END SCENE 

A van after my own heart

It’s been said that fortune favors the bold. Which, if true, would explain a lot about my life. At best, I can probably be described as casually feisty. And that’s only after an entire pot of coffee. 

So, fortune doesn’t so much favor me as ignore me most of the time and then suddenly remember I’m there, which is when she surprises me with either a slightly larger than normal tax return or a weird skin disease, depending on how she is feeling that day. 

It’s worked out fairly well so far, however. I love my life even though there is a shocking lack of money, jewels OR vast kingdoms in it. It’s also usually a pleasant surprise when things just happen to fall into my lap and work out. 

Take, for example, how my family and I recently found ourselves the proud owners of a van. A Honda Odyssey, to be more precise. From 2003, not to brag. Tan in color, in case you weren’t jealous enough. It’s a van totally suitable for a woman such as myself who firmly grabs life by the coattails and just hangs on for dear life.

sketch1598916517476

How we acquired this van is also very on brand with my lifestyle. It was already parked in our driveway. It was the van our landlord’s handyman’s right hand man, Jacob, used to haul right hand handyman stuff around in. He was all like, you guys want this? And we were like maybe? And he named a decent price. And we were like, I mean it’s already here everything.

That was big selling point No. 1. Because I personally would rather shove some butter knives slowly into my eyeballs than set foot on a car lot. 

Selling point No. 2 was that I have spent the last 16 years riding around in the car I got my last year of college. A car, may I humbly add, that now has two, count them two, working doors thanks to George and Mike down at Alewife Auto. I don’t know if any of you have ever had the pleasure of riding in a two-door 2004 Hyundai Accent but it’s basically one step above a clown car. There was barely room for me in there. Then I added a husband, a dog and two kids. Plus all our crap. I don’t know if you’ve ever had the pleasure of riding in any car with small children, but they need to take every single they own. And no less than 47 snacks. The breaking point though was our recent vacation to the middle of nowhere in upstate New York. We drove four hours each way and we were packed tighter than…well, then nothing else I can think of because nothing else in the world has been packed as tight as we were in that car in all of history. And while painfully unfurling myself from the pretzel position I had been sitting in upon arriving home, I said to myself “never again.”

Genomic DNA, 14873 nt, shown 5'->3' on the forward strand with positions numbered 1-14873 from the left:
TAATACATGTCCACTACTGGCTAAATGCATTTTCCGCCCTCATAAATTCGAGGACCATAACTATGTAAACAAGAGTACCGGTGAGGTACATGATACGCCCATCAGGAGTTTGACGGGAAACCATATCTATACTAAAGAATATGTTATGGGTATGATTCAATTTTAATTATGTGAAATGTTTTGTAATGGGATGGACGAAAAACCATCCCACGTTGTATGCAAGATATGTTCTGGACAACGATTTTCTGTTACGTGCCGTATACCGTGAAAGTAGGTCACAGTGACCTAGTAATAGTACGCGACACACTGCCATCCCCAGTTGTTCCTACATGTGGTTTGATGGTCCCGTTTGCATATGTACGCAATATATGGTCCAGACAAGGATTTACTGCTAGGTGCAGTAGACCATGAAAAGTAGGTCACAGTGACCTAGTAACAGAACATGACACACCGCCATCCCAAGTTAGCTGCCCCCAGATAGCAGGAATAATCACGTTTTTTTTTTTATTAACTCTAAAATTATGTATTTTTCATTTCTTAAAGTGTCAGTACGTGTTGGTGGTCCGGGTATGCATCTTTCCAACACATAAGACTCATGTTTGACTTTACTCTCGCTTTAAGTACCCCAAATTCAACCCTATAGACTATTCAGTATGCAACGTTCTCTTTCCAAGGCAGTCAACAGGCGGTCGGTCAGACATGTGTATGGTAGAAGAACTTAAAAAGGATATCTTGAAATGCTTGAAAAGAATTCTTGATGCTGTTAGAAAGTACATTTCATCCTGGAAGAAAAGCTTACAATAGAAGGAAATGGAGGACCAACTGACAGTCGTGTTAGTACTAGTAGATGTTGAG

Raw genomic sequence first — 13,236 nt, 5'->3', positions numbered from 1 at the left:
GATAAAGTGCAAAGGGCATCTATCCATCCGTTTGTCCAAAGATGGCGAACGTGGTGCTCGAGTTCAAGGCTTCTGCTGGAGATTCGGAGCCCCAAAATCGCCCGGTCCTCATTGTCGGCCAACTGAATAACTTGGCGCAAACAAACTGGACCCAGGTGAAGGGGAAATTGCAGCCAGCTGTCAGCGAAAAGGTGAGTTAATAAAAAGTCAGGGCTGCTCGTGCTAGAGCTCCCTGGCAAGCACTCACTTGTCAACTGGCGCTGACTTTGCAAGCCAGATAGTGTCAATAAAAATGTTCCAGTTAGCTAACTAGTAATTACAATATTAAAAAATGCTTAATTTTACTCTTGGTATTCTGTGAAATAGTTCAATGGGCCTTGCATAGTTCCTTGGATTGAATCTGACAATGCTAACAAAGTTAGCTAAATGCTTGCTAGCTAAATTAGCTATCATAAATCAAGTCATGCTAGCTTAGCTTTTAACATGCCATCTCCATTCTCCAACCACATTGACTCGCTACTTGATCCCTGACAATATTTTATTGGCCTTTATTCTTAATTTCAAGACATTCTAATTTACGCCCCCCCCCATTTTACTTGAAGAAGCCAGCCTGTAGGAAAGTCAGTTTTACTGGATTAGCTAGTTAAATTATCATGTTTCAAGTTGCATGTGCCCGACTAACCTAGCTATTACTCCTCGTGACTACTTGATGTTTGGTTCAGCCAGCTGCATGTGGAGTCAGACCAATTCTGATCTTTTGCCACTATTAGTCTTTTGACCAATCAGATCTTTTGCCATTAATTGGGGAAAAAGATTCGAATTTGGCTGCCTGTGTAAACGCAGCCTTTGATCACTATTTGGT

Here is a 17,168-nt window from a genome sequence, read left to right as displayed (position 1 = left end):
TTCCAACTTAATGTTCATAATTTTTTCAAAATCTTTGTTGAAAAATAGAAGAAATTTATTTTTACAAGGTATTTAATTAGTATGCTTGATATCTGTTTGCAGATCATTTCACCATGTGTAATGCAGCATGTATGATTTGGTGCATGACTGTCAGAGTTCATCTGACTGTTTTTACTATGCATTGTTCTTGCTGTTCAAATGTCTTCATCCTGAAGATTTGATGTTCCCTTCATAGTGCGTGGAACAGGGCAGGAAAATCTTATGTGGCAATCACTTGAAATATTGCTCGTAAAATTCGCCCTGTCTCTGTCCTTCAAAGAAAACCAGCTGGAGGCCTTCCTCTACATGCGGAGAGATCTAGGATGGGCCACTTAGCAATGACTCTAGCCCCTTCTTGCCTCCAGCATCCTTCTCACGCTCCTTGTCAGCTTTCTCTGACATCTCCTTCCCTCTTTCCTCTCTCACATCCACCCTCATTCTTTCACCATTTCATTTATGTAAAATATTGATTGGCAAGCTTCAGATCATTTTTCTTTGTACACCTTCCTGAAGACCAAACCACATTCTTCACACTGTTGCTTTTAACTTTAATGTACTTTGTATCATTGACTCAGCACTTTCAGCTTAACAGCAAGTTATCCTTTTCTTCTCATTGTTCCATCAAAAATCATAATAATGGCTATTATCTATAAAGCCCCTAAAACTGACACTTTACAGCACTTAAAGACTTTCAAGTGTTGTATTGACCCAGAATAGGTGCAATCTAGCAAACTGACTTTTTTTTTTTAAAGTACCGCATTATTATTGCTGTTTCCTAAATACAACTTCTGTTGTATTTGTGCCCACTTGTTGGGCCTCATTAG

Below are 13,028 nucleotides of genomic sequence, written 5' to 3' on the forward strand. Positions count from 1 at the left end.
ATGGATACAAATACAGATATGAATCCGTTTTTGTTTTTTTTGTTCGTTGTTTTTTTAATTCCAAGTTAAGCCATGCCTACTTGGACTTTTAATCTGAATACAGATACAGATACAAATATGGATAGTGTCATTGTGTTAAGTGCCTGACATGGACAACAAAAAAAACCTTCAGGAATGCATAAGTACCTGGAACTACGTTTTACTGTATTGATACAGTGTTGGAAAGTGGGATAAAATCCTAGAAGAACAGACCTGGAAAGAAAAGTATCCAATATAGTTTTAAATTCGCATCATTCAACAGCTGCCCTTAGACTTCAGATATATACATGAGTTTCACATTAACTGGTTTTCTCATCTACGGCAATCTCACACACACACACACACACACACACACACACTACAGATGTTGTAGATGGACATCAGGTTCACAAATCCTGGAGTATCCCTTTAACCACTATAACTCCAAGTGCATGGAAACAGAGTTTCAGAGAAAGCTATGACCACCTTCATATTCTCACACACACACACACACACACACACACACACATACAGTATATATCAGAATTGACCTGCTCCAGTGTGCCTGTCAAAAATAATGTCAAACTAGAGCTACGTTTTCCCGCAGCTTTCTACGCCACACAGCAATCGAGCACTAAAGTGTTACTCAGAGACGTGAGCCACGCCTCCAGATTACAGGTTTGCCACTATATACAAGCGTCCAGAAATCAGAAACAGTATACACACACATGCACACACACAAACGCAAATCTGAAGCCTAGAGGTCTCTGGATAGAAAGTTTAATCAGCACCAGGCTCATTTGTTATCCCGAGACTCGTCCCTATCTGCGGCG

sketch1598915833659

Then, what do you know, lo and behold, there was a van! Ours for the taking! Once the check clears (fingers crossed)! Fortune had briefly glanced my way again and shrugged her shoulders!

Her name is Brunhilda. Our van, that is. Because she’s going to be towing around a bunch of tiny ginger Vikings. (And yes, my friend Melissa and I came up with the name after drinking beer with a very high alcohol content). 

I haven’t driven her yet. But I did go sit inside. Y’all. Y’ALL. The sheer amount of SPACE in these things. It felt like it went on forever. Like that dolly zoom effect they do in movies where suddenly all perception is distorted. I probably could have done a cartwheel in there. If I wasn’t so scared that doing a cartwheel at my age would result in a permanent injury. 

Needless to say, I have big plans for our Big Lady. 

Road trips. 

Camping trips. 

Drive-in movie theater nights.

Carpooling somewhere, anywhere, with anyone, anytime.

Daytime mommy naps followed by daytime wine drinking. Followed by another mommy nap. 

My new writing office.

A podcast studio every Thursday. 

World’s smallest rave party. 

Live down by the river if things get worse.

The possibilities are endless. 

I’ll admit, it’s nice to be excited about something. This year, oof. This year. Well, you already know. It’s the kind of year that makes buying a 17-year-old van one of the lone bright spots. 

But hey, hasn’t it also been said that life is not about what you have, it’s about what you do with what you have? And what I have now is an old ass van named Brunhilda. And the name of a dude willing to paint a van mural of a mostly naked Viking woman riding a pink unicorn that is shooting flames out of its mouth. 

sketch1598915074781